Over the past month the headlines have been particularly harrowing. I don’t know if it is the convulsions over Brexit but we need to pay attention to what is happening to many women living in fear in their own homes.

We were all horrified when Giselle Mariman Herrera and her daughter Allison were strangled to death in the apartment where they lived in Newry. Their murders were followed quickly by that of Alice Morrow in East Belfast. Last week a Belfast man received probation for punching his partner, throwing her down the stairs and pouring the contents of a colostomy bag over her. 

These headlines were in quick succession in March. Just March.

Had the victims of those crimes in March been involved in incidents where they had been identified as victims of one religion, or political background would there be a different response? Would we see a lot more agencies and actors a lot more exercised and taking views on how society could ensure that the members of the religion or political grouping might be protected from being systematically abused or killed? Would there be rallies? I think there would. Assembly or no assembly there would be calls for a coordinated response. 

But these victims are women, so a different tack is taken. Each of the crimes is treated in isolation, receives media sensationalisation from some quarters and the PSNI are left to investigate in isolation to deal with each isolated case. But the PSNI continue to log statistics that at the end of the year will tell us another horrifying story.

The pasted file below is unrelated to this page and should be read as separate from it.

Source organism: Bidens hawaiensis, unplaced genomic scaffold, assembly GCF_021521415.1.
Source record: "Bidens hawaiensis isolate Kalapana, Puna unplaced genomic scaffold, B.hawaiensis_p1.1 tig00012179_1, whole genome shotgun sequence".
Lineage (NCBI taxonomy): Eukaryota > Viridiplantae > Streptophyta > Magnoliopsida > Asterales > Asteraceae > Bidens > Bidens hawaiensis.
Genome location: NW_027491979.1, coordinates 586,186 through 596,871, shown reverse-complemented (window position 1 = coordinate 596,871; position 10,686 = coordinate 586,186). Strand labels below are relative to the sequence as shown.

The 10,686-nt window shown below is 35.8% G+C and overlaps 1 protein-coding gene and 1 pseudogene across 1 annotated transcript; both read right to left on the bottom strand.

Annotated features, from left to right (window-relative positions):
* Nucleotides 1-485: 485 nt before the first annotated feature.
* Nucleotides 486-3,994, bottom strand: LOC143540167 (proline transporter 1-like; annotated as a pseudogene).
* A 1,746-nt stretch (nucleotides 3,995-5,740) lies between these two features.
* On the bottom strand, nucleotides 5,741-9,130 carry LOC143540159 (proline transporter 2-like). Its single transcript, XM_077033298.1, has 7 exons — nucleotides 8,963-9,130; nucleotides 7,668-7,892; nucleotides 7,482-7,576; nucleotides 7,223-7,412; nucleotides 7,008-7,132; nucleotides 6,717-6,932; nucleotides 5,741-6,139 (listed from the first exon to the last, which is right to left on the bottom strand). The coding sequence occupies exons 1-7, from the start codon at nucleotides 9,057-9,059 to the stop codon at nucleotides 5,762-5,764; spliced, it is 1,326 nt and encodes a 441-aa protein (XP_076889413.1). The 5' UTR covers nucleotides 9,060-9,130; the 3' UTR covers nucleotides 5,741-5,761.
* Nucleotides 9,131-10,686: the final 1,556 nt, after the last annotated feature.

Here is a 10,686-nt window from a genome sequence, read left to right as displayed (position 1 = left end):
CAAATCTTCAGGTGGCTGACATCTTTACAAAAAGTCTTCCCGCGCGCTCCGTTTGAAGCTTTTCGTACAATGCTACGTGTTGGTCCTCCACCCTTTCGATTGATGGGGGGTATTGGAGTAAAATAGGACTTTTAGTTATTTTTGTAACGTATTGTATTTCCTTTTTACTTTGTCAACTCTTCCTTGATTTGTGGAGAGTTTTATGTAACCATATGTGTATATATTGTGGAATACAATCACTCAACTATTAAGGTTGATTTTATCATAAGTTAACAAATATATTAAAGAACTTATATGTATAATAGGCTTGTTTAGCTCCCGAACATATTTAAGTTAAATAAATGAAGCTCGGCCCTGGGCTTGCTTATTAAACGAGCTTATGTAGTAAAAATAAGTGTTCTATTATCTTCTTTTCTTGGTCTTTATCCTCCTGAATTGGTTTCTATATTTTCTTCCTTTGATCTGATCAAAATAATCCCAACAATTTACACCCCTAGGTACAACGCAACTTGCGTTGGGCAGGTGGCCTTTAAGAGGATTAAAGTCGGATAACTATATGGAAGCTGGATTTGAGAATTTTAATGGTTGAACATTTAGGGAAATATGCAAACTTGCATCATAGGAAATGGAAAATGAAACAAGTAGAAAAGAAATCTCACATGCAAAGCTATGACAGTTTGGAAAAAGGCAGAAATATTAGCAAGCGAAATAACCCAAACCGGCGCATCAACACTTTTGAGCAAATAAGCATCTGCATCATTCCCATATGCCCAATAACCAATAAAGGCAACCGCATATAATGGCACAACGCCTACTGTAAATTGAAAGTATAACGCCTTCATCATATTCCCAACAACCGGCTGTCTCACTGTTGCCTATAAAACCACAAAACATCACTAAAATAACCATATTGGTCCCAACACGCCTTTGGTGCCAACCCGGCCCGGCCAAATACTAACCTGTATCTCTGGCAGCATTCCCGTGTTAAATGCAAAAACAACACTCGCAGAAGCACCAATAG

The PSNI produced their statistics on domestic violence for last year. It makes for grim reading. Last year saw the highest incidents of domestic violence since 2004. There were 31,298 incidents. That was up by 5.4% since the previous year. Of those 15,680 were distinguished as domestic violence crimes. That figure was up by 9% since the previous year. The figures do not distinguish the types of crimes – so there is no breakdown in the nature of the crimes which range from assault, to rape, to murder. The worldwide Me Too campaign meant little to the women in these statistics.

The most unsafe place for women is their own home. The people most likely to assault, rape or murder them are people they love. Children are more likely to witness violence in their childhood homes. I am far from the first to write this. There are heaving shelves of books, academic reports and legislative reports that all state this and back it up with evidence.

We are in no way unique. Our domestic violence statistics are fairly much in line with the rest of this island and our neighbouring island. It is good that the statistics are being kept. This is a reasonably recent development. The question is what is going to be done about it.

The absence of a coordinated civic response to a horrifying month of murder is instructive. The diverted focus of the political sphere towards Brexit is no excuse for the lack of political attention. I fully support the calls that were made for the Policing Board to attend to the legacy scandal in emergency session. No such calls have been made regarding systemic attacks on women. 

Domestic violence works through isolating the victims. The warriors working in domestic violence units, refuge shelters and providing assistance through Women’s Aid cannot be the lone voices. We must all do more.

 

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